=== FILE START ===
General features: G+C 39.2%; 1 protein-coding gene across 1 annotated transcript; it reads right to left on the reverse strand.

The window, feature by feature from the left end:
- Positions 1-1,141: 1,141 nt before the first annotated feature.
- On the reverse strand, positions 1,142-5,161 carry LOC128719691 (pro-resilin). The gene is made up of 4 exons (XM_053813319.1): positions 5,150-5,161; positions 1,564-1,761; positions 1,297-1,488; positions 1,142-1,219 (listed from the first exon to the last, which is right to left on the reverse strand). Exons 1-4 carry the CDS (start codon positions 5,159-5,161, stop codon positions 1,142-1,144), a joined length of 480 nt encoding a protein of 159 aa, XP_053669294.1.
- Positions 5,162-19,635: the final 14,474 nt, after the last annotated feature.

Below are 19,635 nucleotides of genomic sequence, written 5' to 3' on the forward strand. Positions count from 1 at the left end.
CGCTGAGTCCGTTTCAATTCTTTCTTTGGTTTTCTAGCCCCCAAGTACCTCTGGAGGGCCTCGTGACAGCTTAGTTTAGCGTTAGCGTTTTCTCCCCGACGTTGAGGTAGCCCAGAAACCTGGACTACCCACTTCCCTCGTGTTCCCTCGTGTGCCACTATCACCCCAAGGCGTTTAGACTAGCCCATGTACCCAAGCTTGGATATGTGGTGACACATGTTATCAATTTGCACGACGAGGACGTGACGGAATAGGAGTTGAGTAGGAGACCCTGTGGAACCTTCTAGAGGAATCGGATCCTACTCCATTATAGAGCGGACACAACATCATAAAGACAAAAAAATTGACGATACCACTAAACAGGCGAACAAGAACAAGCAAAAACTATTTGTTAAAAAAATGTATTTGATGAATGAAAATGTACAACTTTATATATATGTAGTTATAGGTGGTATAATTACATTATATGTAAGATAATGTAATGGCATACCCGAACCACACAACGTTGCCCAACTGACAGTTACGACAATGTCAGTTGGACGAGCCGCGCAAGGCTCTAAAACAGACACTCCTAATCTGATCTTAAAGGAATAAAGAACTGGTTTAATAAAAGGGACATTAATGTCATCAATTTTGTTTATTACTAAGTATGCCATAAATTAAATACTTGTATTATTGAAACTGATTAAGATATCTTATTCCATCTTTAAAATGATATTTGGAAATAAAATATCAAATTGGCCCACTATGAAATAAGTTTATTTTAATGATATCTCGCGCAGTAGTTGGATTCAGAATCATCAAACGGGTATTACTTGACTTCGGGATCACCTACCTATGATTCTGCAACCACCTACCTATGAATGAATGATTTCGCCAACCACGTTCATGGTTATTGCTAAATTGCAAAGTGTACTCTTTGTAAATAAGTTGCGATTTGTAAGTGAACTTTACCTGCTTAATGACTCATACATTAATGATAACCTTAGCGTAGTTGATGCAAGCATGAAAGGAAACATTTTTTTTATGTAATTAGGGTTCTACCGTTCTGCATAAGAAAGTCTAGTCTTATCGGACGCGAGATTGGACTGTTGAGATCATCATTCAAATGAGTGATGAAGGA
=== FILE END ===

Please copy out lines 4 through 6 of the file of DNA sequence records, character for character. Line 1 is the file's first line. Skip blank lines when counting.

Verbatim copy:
- On the reverse strand, positions 1,142-5,161 carry LOC128719691 (pro-resilin). The gene is made up of 4 exons (XM_053813319.1): positions 5,150-5,161; positions 1,564-1,761; positions 1,297-1,488; positions 1,142-1,219 (listed from the first exon to the last, which is right to left on the reverse strand). Exons 1-4 carry the CDS (start codon positions 5,159-5,161, stop codon positions 1,142-1,144), a joined length of 480 nt encoding a protein of 159 aa, XP_053669294.1.
- Positions 5,162-19,635: the final 14,474 nt, after the last annotated feature.

Below are 19,635 nucleotides of genomic sequence, written 5' to 3' on the forward strand. Positions count from 1 at the left end.